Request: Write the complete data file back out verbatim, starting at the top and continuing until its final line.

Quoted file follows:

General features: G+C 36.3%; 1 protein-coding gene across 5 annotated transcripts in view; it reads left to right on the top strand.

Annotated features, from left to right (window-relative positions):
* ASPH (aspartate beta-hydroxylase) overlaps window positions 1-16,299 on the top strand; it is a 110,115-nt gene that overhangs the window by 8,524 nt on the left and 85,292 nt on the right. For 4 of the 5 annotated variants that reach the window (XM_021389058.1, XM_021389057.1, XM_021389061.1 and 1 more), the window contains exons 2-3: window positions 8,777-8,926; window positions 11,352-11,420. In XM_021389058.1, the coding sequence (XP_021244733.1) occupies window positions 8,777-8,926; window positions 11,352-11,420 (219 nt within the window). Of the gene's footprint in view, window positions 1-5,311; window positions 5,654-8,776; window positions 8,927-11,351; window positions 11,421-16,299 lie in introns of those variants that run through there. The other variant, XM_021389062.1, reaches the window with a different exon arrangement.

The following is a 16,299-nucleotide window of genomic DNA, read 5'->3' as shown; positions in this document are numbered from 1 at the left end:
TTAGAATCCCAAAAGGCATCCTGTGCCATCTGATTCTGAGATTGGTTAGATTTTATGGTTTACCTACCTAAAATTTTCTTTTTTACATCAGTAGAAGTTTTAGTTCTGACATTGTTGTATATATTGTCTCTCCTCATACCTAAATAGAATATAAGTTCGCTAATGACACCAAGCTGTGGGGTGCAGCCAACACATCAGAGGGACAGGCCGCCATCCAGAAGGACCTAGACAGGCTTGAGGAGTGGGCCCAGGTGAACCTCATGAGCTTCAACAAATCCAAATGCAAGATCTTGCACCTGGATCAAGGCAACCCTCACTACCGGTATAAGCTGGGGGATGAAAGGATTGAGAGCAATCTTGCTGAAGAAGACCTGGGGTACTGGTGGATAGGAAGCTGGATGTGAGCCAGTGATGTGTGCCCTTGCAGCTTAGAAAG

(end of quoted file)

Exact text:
General features: G+C 36.3%; 1 protein-coding gene across 5 annotated transcripts in view; it reads left to right on the top strand.

Annotated features, from left to right (window-relative positions):
* ASPH (aspartate beta-hydroxylase) overlaps window positions 1-16,299 on the top strand; it is a 110,115-nt gene that overhangs the window by 8,524 nt on the left and 85,292 nt on the right. For 4 of the 5 annotated variants that reach the window (XM_021389058.1, XM_021389057.1, XM_021389061.1 and 1 more), the window contains exons 2-3: window positions 8,777-8,926; window positions 11,352-11,420. In XM_021389058.1, the coding sequence (XP_021244733.1) occupies window positions 8,777-8,926; window positions 11,352-11,420 (219 nt within the window). Of the gene's footprint in view, window positions 1-5,311; window positions 5,654-8,776; window positions 8,927-11,351; window positions 11,421-16,299 lie in introns of those variants that run through there. The other variant, XM_021389062.1, reaches the window with a different exon arrangement.

The following is a 16,299-nucleotide window of genomic DNA, read 5'->3' as shown; positions in this document are numbered from 1 at the left end:
TTAGAATCCCAAAAGGCATCCTGTGCCATCTGATTCTGAGATTGGTTAGATTTTATGGTTTACCTACCTAAAATTTTCTTTTTTACATCAGTAGAAGTTTTAGTTCTGACATTGTTGTATATATTGTCTCTCCTCATACCTAAATAGAATATAAGTTCGCTAATGACACCAAGCTGTGGGGTGCAGCCAACACATCAGAGGGACAGGCCGCCATCCAGAAGGACCTAGACAGGCTTGAGGAGTGGGCCCAGGTGAACCTCATGAGCTTCAACAAATCCAAATGCAAGATCTTGCACCTGGATCAAGGCAACCCTCACTACCGGTATAAGCTGGGGGATGAAAGGATTGAGAGCAATCTTGCTGAAGAAGACCTGGGGTACTGGTGGATAGGAAGCTGGATGTGAGCCAGTGATGTGTGCCCTTGCAGCTTAGAAAG